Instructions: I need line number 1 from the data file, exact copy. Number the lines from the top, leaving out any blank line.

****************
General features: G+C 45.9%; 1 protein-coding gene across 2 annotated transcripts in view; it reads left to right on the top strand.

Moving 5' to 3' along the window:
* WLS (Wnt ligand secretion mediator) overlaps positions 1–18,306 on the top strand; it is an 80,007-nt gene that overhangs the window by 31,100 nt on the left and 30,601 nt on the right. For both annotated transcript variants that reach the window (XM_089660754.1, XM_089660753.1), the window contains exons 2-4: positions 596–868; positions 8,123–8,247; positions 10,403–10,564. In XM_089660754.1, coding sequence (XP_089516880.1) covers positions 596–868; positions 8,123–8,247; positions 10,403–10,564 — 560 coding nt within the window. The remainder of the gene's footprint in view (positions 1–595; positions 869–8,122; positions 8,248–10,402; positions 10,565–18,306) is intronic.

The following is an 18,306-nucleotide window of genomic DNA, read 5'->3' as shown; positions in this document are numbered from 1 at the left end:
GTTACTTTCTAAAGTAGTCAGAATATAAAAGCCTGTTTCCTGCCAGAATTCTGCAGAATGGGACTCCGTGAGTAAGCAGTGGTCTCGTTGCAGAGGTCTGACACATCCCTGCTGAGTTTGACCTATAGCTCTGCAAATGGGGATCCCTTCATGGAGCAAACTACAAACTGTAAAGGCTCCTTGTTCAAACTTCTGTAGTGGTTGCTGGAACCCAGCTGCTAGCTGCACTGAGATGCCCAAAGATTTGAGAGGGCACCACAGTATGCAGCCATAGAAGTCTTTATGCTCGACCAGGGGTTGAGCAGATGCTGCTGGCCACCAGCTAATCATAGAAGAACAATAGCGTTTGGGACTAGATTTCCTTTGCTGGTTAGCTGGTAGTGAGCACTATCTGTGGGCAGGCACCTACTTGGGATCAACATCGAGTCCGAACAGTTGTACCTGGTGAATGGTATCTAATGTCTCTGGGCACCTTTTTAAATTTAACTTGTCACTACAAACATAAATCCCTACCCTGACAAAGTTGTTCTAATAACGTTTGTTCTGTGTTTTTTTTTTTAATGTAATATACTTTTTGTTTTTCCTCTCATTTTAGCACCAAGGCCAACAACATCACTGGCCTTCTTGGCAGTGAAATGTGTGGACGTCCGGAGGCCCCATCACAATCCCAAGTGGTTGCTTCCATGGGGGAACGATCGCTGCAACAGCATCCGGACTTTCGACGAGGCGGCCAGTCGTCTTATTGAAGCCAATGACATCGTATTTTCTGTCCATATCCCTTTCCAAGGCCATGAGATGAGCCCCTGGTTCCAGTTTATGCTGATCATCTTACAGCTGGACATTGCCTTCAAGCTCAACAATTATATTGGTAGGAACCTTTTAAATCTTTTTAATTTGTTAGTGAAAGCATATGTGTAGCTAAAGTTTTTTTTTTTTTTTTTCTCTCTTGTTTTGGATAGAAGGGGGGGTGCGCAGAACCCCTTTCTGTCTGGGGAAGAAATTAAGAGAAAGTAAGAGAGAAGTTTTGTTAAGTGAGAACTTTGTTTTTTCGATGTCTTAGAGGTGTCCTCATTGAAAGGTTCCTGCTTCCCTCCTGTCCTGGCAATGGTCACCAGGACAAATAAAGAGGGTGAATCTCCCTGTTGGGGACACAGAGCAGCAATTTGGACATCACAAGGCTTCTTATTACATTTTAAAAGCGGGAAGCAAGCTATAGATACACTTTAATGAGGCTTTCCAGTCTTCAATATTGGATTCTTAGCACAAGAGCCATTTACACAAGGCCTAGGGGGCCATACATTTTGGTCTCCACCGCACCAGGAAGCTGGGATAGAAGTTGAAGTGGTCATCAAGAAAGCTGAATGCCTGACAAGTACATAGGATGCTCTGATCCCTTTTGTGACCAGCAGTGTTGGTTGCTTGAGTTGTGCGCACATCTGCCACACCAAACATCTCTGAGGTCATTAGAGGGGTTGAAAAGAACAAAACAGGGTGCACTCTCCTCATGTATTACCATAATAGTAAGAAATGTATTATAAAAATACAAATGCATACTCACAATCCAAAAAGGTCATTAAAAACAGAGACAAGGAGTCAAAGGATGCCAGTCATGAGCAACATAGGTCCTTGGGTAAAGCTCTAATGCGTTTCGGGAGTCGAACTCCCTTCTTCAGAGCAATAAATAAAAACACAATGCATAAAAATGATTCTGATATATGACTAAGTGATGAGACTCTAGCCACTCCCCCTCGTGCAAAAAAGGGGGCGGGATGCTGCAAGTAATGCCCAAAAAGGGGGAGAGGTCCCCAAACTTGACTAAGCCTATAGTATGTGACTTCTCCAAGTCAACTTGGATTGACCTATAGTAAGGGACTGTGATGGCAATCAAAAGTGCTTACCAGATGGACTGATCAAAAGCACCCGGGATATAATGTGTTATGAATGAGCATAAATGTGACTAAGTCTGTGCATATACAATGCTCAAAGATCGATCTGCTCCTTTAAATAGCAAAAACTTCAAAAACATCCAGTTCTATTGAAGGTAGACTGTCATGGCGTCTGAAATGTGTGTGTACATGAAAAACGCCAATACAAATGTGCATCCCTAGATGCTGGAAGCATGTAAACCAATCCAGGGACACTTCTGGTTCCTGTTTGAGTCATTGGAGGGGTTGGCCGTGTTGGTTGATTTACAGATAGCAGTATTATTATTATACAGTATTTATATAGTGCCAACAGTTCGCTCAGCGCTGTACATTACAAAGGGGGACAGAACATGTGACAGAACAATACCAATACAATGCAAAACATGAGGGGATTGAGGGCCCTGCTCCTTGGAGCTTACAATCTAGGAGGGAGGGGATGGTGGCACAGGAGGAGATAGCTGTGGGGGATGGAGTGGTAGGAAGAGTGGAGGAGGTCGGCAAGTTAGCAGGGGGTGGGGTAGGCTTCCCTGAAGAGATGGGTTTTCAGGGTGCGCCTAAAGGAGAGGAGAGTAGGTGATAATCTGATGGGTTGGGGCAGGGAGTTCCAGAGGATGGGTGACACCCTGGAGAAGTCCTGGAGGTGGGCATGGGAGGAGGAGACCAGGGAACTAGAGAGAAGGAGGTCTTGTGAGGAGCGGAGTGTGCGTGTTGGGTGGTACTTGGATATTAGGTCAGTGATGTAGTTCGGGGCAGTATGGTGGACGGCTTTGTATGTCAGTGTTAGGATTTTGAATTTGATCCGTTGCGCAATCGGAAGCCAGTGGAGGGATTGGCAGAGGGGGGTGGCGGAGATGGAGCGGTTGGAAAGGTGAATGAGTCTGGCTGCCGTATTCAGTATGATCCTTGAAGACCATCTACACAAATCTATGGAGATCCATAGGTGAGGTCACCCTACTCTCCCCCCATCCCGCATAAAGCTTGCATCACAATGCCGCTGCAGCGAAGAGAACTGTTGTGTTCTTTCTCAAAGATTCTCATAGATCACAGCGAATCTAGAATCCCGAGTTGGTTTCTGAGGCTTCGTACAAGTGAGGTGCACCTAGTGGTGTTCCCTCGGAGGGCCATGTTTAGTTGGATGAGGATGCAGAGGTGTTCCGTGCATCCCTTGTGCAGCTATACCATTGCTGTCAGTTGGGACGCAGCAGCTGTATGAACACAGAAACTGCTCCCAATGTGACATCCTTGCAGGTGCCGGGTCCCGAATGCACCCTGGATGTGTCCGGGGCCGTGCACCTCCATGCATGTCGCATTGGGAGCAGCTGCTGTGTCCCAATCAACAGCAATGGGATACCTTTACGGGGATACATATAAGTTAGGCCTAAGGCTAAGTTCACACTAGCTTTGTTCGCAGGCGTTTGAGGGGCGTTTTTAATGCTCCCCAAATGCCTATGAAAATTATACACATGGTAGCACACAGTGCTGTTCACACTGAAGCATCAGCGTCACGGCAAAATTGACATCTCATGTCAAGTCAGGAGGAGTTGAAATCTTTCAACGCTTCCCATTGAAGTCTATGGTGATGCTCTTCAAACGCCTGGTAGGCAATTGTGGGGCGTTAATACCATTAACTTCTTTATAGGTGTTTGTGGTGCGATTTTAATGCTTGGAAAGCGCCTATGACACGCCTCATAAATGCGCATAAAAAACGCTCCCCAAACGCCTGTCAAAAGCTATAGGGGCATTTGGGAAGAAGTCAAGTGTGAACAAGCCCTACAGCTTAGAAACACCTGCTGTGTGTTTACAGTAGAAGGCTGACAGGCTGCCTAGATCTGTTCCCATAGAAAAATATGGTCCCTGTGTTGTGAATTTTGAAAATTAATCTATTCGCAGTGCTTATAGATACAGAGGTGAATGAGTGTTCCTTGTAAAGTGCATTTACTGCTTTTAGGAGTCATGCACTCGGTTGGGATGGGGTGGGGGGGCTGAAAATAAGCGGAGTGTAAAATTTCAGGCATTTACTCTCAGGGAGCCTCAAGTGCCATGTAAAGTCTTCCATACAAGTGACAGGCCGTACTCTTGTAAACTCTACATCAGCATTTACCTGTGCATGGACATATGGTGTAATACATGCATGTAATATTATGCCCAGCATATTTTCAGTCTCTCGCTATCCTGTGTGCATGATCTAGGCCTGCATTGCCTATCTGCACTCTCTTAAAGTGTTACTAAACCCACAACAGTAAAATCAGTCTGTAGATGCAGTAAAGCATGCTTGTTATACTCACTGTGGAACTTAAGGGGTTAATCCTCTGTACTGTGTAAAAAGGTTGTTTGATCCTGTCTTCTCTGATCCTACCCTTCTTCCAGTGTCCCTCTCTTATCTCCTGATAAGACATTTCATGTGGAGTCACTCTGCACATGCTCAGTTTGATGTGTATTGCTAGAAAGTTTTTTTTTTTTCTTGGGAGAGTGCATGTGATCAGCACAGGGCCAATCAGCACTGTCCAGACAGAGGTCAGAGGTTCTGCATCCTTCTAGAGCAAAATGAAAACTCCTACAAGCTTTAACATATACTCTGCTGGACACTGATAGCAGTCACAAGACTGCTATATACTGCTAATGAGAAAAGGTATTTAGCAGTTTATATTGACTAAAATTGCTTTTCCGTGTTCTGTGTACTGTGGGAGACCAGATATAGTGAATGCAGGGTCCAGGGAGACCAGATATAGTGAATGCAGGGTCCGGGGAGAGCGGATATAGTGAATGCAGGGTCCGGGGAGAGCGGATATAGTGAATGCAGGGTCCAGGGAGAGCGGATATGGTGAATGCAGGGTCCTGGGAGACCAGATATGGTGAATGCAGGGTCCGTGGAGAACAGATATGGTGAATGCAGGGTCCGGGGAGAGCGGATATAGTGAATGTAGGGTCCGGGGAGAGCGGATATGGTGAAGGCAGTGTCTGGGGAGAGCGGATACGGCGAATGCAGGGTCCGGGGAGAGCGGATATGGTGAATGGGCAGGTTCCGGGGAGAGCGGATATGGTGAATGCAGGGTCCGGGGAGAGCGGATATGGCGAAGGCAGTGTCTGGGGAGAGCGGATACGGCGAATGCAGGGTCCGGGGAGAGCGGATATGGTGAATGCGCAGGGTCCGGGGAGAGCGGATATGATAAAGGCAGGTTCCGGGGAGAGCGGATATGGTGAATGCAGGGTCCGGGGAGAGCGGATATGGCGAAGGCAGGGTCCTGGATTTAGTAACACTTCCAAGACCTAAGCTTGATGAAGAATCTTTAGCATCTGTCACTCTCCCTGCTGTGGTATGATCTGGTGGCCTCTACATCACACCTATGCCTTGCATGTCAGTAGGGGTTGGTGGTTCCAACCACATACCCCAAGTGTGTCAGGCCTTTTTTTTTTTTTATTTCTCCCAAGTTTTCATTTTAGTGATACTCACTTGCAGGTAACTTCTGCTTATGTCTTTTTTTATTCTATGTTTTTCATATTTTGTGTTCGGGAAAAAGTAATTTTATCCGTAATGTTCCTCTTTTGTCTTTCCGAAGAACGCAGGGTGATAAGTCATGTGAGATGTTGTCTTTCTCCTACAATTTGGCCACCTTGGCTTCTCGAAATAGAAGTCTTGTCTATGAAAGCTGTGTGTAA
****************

General features: G+C 45.9%; 1 protein-coding gene across 2 annotated transcripts in view; it reads left to right on the top strand.